BCM Process

This document can be found on Arweave here.

The Beanstalk Community Multisig, or BCM, custodies ownership of the Beanstalk contract. The BCM has the exclusive and unilateral ability upgrade Beanstalk. In the future, it is expected that BIPs remove governance entirely, revoking these abilities from the BCM.

The BCM is not intended to have decision making power. Its role is to enact on-chain the decisions Stalkholders make via off-chain voting and review and verify proposals to ensure the suggested changes are truthfully represented.

The BCM is deployed using Safe, the most battle-tested multisig contract on Ethereum. Its m-of-n configuration started as 5-of-9 on Ethereum mainnet. Parameters m and n are each ultimately defined by Stalkholders and may evolve in the future via Beanstalk Improvement Proposal (BIP).

BCM Signers are an anonymous and diverse set of reputable community members and Beanstalk core contributors.

USDC from Fertilizer sales were custodied by the BCM between the beginning of the Barn Raise on June 6, 2022 and Replant on August 4, 2022.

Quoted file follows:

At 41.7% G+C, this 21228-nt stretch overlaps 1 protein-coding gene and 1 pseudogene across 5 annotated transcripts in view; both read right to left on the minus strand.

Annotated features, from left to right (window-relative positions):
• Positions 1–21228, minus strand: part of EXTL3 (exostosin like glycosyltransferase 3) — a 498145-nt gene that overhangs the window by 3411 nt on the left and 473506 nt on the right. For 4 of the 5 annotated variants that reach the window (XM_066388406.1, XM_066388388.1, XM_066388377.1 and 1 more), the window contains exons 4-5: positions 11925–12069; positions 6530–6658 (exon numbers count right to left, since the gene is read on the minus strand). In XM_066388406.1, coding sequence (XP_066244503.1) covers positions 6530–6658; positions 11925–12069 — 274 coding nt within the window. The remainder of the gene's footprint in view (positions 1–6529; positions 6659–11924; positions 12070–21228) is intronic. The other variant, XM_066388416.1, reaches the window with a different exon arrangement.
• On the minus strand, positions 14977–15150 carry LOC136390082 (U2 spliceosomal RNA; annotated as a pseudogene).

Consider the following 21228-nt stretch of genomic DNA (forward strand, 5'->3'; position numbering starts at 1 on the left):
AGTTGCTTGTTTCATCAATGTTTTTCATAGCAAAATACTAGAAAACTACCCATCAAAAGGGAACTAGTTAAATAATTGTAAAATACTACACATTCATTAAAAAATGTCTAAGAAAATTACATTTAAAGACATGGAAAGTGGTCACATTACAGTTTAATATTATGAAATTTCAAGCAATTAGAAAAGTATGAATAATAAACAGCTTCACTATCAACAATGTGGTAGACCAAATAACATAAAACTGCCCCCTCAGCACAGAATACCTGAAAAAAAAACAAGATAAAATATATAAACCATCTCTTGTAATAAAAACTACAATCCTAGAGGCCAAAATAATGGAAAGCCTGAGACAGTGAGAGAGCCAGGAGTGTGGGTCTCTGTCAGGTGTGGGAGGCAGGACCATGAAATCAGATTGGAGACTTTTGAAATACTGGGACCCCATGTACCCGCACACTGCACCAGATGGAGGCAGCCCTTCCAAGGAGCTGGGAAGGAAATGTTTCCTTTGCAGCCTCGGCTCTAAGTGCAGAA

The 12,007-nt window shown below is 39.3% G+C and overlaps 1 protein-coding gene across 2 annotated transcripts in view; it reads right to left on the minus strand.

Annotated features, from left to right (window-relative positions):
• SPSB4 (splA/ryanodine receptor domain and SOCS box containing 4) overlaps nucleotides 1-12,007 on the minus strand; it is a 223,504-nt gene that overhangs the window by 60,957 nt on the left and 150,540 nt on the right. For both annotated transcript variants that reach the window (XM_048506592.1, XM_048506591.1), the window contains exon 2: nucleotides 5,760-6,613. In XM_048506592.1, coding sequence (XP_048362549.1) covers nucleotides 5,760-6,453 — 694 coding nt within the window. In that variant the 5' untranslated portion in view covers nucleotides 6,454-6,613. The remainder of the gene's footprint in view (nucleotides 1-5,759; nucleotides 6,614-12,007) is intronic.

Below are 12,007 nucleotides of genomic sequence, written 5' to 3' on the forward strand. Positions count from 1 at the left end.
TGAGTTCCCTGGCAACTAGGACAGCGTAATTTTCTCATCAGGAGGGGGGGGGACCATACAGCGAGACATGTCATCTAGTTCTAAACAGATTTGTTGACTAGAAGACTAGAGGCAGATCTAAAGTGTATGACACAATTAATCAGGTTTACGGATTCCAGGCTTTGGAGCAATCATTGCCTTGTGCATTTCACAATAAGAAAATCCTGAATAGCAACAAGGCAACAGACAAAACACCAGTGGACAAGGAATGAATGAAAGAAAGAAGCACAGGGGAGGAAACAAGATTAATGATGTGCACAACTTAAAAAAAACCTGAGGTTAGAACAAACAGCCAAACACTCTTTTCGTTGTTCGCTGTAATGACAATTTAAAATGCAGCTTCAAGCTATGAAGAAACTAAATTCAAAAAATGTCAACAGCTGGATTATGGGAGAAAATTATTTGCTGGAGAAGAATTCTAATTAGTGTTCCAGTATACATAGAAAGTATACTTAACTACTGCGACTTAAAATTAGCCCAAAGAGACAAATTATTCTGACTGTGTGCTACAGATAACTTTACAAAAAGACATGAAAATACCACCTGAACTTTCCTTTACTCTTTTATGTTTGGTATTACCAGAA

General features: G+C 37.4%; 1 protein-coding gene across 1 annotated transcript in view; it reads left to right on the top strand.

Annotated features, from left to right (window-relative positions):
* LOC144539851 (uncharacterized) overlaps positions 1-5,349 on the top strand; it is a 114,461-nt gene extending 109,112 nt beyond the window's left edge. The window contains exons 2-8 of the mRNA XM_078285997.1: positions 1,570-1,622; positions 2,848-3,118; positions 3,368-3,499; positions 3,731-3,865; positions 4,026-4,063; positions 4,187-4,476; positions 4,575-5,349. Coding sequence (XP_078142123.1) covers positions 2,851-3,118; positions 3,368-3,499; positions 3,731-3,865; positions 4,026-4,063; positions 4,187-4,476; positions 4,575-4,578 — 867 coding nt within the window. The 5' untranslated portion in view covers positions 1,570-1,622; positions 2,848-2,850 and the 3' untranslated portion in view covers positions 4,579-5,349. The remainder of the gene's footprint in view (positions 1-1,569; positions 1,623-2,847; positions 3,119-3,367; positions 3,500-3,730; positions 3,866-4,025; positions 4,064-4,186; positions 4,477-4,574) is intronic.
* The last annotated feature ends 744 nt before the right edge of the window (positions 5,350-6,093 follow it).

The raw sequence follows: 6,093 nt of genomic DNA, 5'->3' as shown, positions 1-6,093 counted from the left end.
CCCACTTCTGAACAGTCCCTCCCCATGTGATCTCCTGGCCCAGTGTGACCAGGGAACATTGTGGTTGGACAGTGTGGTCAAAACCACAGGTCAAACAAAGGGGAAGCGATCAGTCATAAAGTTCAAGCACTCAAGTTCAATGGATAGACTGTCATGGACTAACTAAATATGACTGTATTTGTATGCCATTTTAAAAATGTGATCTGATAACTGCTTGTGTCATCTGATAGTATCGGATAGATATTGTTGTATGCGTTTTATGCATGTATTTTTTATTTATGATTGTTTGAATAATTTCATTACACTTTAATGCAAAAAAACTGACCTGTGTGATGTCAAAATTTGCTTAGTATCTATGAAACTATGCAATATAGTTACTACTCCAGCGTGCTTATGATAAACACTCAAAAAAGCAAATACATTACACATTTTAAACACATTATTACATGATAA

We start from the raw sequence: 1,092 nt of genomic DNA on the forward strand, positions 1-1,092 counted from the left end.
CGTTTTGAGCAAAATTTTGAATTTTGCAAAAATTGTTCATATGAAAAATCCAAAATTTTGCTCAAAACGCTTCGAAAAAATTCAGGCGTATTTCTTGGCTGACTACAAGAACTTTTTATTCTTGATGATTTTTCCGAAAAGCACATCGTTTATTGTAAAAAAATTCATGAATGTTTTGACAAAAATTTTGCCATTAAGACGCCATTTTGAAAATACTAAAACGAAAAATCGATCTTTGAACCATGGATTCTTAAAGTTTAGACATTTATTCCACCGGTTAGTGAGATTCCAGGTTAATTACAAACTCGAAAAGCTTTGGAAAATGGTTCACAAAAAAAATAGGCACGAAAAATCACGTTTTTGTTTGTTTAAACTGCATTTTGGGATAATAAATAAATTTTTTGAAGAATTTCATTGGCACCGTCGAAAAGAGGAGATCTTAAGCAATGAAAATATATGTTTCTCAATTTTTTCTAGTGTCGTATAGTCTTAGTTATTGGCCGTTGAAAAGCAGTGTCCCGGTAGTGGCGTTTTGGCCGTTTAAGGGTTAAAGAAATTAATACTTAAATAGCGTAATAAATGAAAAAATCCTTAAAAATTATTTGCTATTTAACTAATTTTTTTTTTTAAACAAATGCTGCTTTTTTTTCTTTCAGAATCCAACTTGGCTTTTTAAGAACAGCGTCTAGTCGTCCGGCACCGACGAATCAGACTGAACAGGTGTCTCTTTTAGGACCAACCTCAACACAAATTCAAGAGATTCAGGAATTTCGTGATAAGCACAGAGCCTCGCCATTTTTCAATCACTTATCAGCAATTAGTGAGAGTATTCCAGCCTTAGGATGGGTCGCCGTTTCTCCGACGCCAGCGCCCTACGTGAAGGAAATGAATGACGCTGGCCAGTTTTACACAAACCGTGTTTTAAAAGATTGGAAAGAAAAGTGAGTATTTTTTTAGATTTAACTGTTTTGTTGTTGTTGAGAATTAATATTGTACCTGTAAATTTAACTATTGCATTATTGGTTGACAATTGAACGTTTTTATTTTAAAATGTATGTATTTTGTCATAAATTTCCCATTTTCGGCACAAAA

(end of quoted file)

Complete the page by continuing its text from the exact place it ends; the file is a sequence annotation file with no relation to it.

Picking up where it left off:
Multisig Powers

Beanstalk implements the EIP-2535 Diamond Standard, a standard for fully-upgradeable smart contracts.

The mechanism for upgrading a Diamond is by calling diamondCut, which takes arguments of functions to replace and which functions to replace them with. The diamondCut function is only callable by the owner of Beanstalk, which is the BCM.

Upgrades should only be executed after a proposal has passed and Signers have manually reviewed the transaction. However, in the case of an emergency (like a bug or vulnerability), the BCM may execute an Emergency BIP (EBIP) to protect the Beanstalk contract. The best practices for emergency response handling are outlined in the Emergency Response Procedures section.

If a Stalkholder wants to propose a BIP, they can create a pull request to the Beanstalk GitHub repo and begin a formal proposal process outlined in the BIP Proposal Process section.

The BCM also executes the will of the Beanstalk Immunefi Committee (BIC) as determined by Beanstalk Immunefi Responses (BIRs). See BIR Proposal and Voting.

The following functions are only callable from the owner address:

  • diamondCut โ€” Add, replace and/or remove any function(s) and/or execute an init function with a delegatecall.